For the past year, I have been actively working on my recovery. Working a 12-step program, seeing counselors, seeking group and individual therapy, working with a mentor, reading self-help and motivational literature, writing—you name it, I was probably willing to try it. It was a no-holds-barred attack on the compulsive thinking that was ruining my life and hurting the ones I loved the most.
At some point I lost the “me” in “Mommy.”
Once I was deep in the self-work, a curious thing happened. This former workaholic lost all interest in working outside the home. I loathed going to my job, even though I loved what I did. All I wanted to do was be at home. I wanted to just be me—specifically, I just wanted to be Mommy. We were due to move in a few months, and as soon as I hired my replacement, I could stop working. I was really looking forward to it.
Work had been my identity, my salvation, one of my drugs—a way to compensate for the ugly stuff inside. This particular job had also led to my “rock-bottom” that catapulted me into recovery work. Being there every day reminded me of the awful things I’d done—something that isn’t so conducive to forgiveness and healing.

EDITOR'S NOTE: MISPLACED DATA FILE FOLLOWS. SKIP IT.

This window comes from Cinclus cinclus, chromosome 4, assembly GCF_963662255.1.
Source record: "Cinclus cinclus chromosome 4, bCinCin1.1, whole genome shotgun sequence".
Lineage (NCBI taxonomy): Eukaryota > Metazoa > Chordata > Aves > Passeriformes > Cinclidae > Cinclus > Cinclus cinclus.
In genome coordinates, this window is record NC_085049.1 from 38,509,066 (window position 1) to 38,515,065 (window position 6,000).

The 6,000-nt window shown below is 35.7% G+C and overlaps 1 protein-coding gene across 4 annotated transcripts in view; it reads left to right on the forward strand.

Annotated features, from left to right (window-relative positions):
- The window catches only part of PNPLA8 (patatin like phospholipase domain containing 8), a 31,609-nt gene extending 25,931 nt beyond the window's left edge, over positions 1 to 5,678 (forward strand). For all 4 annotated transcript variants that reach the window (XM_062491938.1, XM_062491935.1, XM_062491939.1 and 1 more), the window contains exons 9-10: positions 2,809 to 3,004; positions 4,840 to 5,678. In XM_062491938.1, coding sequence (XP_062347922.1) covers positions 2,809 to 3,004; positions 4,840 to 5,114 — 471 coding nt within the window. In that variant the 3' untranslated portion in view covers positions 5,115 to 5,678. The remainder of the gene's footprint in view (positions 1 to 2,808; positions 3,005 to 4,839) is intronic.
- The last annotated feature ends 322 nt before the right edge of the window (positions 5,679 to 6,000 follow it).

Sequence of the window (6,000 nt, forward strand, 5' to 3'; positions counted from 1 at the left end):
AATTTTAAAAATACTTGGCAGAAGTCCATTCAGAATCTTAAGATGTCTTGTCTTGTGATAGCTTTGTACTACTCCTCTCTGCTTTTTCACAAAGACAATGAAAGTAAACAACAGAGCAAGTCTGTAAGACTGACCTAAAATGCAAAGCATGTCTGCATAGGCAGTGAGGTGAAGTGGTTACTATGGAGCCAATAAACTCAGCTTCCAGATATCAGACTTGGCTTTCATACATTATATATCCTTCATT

Since I was all about self-examination, I wondered if this complete 180 was healthy. Going from obsessive workaholic to dreading the office couldn’t be healthy. I discussed it with my therapist and we agreed that maybe I needed this drastic change. I’d been a pretty shitty wife and mother before working on recovery (my opinion, not hers). Maybe I needed to immerse myself in the other end of the spectrum before I could work my way back to a healthy balance of taking care of my desires while caring for my loved ones. I was satisfied with this and was sure at some point I’d just naturally find “me” again.
Except, I didn’t.
One year later, I don’t really have an identity besides “Mommy.”
My life revolves around my son. I spend my days playing trains, watching PBS Kids, reading Golden Books, working on letters and numbers and making sure he doesn’t put holes in the walls with trucks. I take him to playgroups, tumbling class, museums, zoos, parks and other activities to make sure he has plenty of socialization.
But that’s it. That’s all I do, besides sitting on Facebook in between those activities. I don’t know what Sara is about anymore. I got rid of the yucky stuff, but haven’t filled those gaps with healthy stuff. I feel like I’m floundering. And when I lay in bed at night and feel like a failure as a mommy, I realize that’s saying I’m a failure as a person, since mommy is my only identity.
Something’s gotta give. I can’t be “just” mommy anymore. I need to be me, too.
This post was submitted by an Anonymous Sober Mommy.